An online panel is a sample of persons who have agreed to complete surveys via the Internet. By tailoring key respondent burden variables like questionnaire length and survey frequency, panel administrators can control the burden of taking surveys among panel participants. Based on common assumptions on the impacts of respondent burden, one may surmise that the experiences of long questionnaires and frequent surveys may overburden participants in panel studies and therefore decrease their propensity to complete a future survey. In this study, we conducted an ideographic analysis to examine the effect of survey burden, measured by the length of the most recent questionnaire, or number of survey invitations (survey frequency) in a one-year period preceding a new survey, on the response probability to a new survey in a probability-based Internet panel. The individual response process was modeled by a latent Markov chain with questionnaire length and survey frequency as explanatory variables. The individual estimates were obtained using a Monte Carlo based method and then pooled to derive estimates of the overall relationships and to identify specific subgroups whose responses were more likely to be impacted by questionnaire length or survey frequency. The results show an overall positive relationship between questionnaire length and response probability, and no significant relationship between survey frequency and response probability. Further analysis showed that longer questionnaires were more likely to be associated with decreased response rates among racial/ethnic minorities and introverted participants. Frequent surveys were more likely to be associated with decreased response rates among participants with a large household. Findings of this study suggest that experiences of longer questionnaires and frequent surveys may not lead to a decreased response propensity to a new survey for the majority of participants in a large probability-based panel. The study advocates targeted interventions for the small subgroups of participants whose response may be negatively impacted by longer questionnaires and frequent surveys.
Dr Keith Smith (ETH Zurich)
Mr Florian Lichtin (ETH Zurich) - Presenting Author
Professor Thomas Bernauer (ETH Zurich)
Professor Kay W. Axhausen (ETH Zurich)
Environmental, transport and social public policies are often quite complex – incorporating multiple instruments and regulations. Yet, public support varies substantially by instrument. Accordingly, recent empirical research has focused how policy designs (policy packages including diverse instruments) shape policy support (e.g. carbon taxation, mobility pricing), commonly adopting survey-embedded experimental designs, such as conjoint and factorial experiments. Yet, little remains known about potential differences between adopting conjoint and factorial experimental approaches to evaluate policy designs. Here, we adopt a novel methodological survey-embedded experiment to compare how policy preferences differ by factorial and conjoint designs. We explore perceptions of comprehension and burden associated with experimental design choices. We find similar patterns of policy instrument support across three experimental designs conditions, while noting that conjoint experimental designs were perceived to be more burdensome and somewhat more difficult to understand. Thus, we formulate a set of recommendations, whereby factorial experimental designs are suggested for policy research focusing on specific instruments (levels). While conjoint designs are suggested for research towards identifying policy packages (combinations of levels) and sub-group differences, leveraging increased power within such experiments.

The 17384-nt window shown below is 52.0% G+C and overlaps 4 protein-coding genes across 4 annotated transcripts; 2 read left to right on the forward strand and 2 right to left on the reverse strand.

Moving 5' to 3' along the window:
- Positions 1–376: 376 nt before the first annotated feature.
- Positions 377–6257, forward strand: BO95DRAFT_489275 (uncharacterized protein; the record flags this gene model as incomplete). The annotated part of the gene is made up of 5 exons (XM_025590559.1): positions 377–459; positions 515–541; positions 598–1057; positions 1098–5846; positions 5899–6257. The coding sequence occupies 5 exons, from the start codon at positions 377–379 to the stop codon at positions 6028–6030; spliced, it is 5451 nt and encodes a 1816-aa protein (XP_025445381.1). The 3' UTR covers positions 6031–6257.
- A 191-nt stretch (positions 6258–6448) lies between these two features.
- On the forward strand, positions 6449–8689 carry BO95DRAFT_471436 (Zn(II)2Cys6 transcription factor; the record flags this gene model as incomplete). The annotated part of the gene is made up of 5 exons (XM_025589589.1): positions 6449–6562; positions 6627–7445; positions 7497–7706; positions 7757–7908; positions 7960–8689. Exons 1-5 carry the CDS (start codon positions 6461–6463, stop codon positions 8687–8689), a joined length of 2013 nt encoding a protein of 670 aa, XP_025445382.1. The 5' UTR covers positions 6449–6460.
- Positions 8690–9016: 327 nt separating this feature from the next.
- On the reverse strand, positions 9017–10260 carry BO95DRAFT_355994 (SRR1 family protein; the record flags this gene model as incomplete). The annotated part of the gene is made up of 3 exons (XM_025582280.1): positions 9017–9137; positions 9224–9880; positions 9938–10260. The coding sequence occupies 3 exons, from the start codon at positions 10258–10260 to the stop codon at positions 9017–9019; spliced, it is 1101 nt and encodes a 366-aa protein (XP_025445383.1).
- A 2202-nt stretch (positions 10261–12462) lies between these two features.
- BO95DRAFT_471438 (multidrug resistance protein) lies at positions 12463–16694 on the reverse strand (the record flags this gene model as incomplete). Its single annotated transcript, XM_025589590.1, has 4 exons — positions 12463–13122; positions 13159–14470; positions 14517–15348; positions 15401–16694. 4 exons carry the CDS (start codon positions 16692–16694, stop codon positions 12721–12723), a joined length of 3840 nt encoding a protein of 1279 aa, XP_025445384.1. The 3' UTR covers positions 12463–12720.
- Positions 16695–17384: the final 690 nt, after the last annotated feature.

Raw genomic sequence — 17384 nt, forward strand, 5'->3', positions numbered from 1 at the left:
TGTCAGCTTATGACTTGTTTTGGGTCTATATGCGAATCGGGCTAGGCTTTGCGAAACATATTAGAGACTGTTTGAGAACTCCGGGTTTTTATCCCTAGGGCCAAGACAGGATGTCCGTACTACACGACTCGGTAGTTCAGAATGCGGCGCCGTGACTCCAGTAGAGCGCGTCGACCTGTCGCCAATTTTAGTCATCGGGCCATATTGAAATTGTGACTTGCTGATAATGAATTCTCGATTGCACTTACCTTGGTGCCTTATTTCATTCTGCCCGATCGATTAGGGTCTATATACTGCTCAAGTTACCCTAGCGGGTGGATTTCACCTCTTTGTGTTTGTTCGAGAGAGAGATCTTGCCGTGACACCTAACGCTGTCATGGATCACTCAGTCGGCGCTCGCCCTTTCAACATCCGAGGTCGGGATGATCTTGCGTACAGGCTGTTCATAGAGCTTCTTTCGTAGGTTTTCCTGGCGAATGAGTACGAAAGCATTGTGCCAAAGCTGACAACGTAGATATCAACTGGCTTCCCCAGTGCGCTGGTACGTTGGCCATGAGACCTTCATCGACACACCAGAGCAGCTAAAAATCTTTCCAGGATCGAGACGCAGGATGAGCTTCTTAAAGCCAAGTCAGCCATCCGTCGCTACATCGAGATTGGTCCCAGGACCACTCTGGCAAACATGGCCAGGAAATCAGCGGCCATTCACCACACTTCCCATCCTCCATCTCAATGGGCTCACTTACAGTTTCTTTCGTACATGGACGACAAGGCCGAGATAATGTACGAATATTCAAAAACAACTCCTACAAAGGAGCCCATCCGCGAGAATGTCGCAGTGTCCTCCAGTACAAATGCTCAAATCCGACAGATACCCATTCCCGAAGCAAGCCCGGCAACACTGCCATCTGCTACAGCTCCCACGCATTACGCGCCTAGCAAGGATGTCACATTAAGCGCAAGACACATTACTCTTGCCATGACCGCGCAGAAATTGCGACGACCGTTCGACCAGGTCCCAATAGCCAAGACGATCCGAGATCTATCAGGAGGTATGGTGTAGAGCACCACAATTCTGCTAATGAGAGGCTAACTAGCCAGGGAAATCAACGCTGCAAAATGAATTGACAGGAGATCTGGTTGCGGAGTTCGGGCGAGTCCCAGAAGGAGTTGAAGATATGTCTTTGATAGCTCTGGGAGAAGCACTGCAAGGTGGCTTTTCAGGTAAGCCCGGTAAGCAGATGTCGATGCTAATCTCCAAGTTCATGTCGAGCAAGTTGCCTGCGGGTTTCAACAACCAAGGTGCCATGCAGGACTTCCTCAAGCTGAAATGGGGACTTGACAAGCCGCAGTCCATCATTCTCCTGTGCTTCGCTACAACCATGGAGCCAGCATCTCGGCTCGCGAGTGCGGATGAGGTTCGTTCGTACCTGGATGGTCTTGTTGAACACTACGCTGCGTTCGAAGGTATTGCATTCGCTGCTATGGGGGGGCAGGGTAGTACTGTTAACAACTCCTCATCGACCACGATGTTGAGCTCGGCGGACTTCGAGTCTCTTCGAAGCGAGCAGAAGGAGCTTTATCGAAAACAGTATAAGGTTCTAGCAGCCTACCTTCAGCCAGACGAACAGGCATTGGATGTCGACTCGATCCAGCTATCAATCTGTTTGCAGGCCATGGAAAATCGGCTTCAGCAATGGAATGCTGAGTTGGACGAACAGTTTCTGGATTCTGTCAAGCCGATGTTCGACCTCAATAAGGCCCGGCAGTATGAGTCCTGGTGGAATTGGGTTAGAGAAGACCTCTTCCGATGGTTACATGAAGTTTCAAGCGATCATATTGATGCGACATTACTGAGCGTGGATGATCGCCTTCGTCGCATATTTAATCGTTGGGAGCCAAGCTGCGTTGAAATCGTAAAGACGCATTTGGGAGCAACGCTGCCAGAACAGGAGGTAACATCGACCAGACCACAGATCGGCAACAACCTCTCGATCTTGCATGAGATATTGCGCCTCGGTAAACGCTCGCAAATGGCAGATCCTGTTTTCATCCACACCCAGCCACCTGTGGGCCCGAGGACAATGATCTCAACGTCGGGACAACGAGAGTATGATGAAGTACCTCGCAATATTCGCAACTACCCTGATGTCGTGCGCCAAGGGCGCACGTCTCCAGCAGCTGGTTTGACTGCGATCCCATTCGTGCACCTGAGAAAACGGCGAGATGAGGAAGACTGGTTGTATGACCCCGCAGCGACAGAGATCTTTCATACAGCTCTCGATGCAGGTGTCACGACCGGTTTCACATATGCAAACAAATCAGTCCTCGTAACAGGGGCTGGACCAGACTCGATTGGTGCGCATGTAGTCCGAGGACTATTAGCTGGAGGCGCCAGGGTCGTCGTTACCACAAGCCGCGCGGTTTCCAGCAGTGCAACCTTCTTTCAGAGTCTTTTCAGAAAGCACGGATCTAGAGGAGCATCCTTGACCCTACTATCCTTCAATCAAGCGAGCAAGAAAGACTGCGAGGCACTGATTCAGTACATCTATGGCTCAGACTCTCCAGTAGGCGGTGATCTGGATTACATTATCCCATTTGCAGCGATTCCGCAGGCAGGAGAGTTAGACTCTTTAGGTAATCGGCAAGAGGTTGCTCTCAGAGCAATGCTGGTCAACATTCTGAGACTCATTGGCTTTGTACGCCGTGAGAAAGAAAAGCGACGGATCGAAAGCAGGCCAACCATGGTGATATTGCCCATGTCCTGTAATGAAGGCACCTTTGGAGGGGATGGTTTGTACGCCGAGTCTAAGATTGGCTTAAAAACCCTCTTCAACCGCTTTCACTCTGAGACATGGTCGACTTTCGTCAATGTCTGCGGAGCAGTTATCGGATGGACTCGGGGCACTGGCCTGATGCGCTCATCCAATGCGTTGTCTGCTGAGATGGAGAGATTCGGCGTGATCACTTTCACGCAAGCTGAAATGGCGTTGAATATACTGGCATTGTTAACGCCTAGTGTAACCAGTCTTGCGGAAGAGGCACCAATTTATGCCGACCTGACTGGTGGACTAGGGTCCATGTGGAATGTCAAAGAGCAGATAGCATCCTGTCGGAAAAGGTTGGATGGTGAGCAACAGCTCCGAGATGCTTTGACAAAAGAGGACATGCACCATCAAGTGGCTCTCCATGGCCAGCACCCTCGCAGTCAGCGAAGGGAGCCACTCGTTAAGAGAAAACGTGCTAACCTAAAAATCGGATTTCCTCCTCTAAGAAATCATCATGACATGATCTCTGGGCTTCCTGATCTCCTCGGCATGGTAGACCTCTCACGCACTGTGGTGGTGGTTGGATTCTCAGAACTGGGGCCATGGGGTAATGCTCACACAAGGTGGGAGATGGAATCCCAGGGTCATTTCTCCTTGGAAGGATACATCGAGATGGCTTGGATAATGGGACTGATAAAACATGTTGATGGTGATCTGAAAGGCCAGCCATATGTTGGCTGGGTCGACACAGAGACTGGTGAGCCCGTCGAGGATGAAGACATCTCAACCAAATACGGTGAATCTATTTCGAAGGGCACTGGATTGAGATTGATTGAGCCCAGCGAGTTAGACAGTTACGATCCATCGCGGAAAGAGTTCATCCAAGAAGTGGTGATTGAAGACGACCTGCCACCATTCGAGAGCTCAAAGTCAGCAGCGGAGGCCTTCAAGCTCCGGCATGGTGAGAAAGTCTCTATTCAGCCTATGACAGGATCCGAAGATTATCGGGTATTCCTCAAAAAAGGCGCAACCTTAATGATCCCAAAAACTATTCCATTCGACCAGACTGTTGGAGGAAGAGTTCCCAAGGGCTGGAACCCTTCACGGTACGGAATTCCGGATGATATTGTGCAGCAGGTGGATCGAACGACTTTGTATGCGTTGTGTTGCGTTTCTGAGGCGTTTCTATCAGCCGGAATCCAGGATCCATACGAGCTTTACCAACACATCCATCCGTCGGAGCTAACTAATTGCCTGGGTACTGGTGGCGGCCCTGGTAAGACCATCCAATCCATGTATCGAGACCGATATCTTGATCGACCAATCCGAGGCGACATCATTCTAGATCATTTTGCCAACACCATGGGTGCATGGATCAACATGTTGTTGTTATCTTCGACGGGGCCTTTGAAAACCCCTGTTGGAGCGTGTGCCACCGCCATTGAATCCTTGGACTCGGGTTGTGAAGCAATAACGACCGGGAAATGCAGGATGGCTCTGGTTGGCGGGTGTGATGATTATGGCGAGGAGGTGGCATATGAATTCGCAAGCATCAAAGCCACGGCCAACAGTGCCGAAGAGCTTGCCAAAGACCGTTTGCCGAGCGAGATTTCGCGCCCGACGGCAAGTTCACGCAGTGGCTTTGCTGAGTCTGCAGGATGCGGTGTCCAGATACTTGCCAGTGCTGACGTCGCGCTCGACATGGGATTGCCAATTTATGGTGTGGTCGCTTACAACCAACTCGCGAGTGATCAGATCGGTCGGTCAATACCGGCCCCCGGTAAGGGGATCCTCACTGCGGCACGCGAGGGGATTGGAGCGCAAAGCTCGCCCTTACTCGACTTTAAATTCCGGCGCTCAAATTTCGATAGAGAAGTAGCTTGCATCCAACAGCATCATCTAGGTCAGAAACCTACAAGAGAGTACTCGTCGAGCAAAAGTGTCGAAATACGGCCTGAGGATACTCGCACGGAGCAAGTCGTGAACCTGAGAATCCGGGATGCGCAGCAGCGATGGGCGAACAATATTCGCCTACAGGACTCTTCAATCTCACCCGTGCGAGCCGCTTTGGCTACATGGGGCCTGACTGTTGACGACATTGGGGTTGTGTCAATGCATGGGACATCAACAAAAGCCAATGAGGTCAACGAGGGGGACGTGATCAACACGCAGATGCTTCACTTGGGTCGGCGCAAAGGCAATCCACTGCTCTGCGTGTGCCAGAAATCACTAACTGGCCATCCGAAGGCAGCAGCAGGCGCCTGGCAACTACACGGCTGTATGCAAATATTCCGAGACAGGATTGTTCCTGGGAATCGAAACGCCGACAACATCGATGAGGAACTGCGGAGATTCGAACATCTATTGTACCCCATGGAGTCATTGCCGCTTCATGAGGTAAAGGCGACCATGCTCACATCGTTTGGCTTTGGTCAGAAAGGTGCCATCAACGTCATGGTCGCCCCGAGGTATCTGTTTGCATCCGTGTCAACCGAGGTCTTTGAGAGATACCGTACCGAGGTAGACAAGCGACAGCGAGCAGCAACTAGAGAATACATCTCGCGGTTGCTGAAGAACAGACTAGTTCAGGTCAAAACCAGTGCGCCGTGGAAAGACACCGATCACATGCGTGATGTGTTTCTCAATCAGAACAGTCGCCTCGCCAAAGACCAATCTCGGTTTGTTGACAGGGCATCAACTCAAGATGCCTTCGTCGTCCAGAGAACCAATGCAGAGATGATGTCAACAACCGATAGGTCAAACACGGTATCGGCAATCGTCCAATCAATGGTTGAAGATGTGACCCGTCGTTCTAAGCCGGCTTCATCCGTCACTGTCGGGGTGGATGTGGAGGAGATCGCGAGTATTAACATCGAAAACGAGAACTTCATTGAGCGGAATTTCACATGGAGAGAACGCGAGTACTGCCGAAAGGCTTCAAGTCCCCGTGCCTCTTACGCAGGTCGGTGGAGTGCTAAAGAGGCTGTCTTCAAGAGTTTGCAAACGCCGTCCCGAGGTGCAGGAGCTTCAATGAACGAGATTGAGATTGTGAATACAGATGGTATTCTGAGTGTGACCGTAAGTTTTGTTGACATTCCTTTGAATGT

Dr Morgan Earp (US National Center for Health Statistics) - Presenting Author
Dr Robin Kaplan (US Bureau of Labor Statistics)
Dr Daniell Toth (US Bureau of Labor Statistics)
Respondent burden has important implications for survey outcomes, including response rates and attrition in panel surveys. Despite this, respondent burden remains an understudied topic in the field of survey methodology, with few researchers systematically measuring objective and subjective burden factors in surveys used to produce official statistics. This research was designed to assess the impact of proxy measures of respondent burden, drawing on both objective (survey length and frequency), and subjective (effort, saliency, and sensitivity) burden measures on response rates over time in the Current Population Survey (CPS). Exploratory Factor Analysis confirmed the burden proxy measures were interrelated and formed five distinct factors. Regression tree models further indicated that both objective and subjective proxy burden factors were predictive of future CPS response rates. Additionally, respondent characteristics, including employment and marital status, interacted with these burden factors to further help predict response rates over time. We discuss the implications of these findings, including the importance of measuring both objective and subjective burden factors in production surveys. Our findings support a growing body of research suggesting that subjective burden and individual respondent characteristics should be incorporated into conceptual definitions of respondent burden and have implications for adaptive design.